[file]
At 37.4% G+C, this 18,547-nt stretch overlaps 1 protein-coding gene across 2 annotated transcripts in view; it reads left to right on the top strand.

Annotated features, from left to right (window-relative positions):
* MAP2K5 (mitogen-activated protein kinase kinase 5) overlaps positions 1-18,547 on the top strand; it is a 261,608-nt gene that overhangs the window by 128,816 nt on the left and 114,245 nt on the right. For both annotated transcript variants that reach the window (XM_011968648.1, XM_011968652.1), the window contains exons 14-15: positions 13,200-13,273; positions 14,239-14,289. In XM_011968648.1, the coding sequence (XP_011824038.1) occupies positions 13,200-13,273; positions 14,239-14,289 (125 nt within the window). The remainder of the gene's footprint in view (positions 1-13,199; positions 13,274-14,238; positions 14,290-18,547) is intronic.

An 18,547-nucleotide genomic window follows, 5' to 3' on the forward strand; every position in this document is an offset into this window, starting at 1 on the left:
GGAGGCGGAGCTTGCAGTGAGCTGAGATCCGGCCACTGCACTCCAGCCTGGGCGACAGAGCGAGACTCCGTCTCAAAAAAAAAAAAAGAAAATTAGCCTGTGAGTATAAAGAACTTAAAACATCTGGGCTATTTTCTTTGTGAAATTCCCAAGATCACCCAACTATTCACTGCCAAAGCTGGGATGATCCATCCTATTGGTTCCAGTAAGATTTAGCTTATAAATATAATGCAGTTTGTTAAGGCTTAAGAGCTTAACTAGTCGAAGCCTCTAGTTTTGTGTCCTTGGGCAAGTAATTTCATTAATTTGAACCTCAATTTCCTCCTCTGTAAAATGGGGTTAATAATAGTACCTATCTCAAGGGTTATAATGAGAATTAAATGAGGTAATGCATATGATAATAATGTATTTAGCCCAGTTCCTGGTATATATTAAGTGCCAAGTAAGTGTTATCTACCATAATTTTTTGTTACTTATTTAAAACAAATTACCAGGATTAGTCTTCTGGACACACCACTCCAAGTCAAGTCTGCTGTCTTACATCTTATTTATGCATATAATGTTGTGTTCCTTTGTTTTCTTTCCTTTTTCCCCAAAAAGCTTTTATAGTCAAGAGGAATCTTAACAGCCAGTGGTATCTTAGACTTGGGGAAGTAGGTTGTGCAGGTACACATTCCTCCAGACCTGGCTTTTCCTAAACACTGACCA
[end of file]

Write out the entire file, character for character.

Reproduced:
At 37.4% G+C, this 18,547-nt stretch overlaps 1 protein-coding gene across 2 annotated transcripts in view; it reads left to right on the top strand.

Annotated features, from left to right (window-relative positions):
* MAP2K5 (mitogen-activated protein kinase kinase 5) overlaps positions 1-18,547 on the top strand; it is a 261,608-nt gene that overhangs the window by 128,816 nt on the left and 114,245 nt on the right. For both annotated transcript variants that reach the window (XM_011968648.1, XM_011968652.1), the window contains exons 14-15: positions 13,200-13,273; positions 14,239-14,289. In XM_011968648.1, the coding sequence (XP_011824038.1) occupies positions 13,200-13,273; positions 14,239-14,289 (125 nt within the window). The remainder of the gene's footprint in view (positions 1-13,199; positions 13,274-14,238; positions 14,290-18,547) is intronic.

An 18,547-nucleotide genomic window follows, 5' to 3' on the forward strand; every position in this document is an offset into this window, starting at 1 on the left:
GGAGGCGGAGCTTGCAGTGAGCTGAGATCCGGCCACTGCACTCCAGCCTGGGCGACAGAGCGAGACTCCGTCTCAAAAAAAAAAAAAGAAAATTAGCCTGTGAGTATAAAGAACTTAAAACATCTGGGCTATTTTCTTTGTGAAATTCCCAAGATCACCCAACTATTCACTGCCAAAGCTGGGATGATCCATCCTATTGGTTCCAGTAAGATTTAGCTTATAAATATAATGCAGTTTGTTAAGGCTTAAGAGCTTAACTAGTCGAAGCCTCTAGTTTTGTGTCCTTGGGCAAGTAATTTCATTAATTTGAACCTCAATTTCCTCCTCTGTAAAATGGGGTTAATAATAGTACCTATCTCAAGGGTTATAATGAGAATTAAATGAGGTAATGCATATGATAATAATGTATTTAGCCCAGTTCCTGGTATATATTAAGTGCCAAGTAAGTGTTATCTACCATAATTTTTTGTTACTTATTTAAAACAAATTACCAGGATTAGTCTTCTGGACACACCACTCCAAGTCAAGTCTGCTGTCTTACATCTTATTTATGCATATAATGTTGTGTTCCTTTGTTTTCTTTCCTTTTTCCCCAAAAAGCTTTTATAGTCAAGAGGAATCTTAACAGCCAGTGGTATCTTAGACTTGGGGAAGTAGGTTGTGCAGGTACACATTCCTCCAGACCTGGCTTTTCCTAAACACTGACCA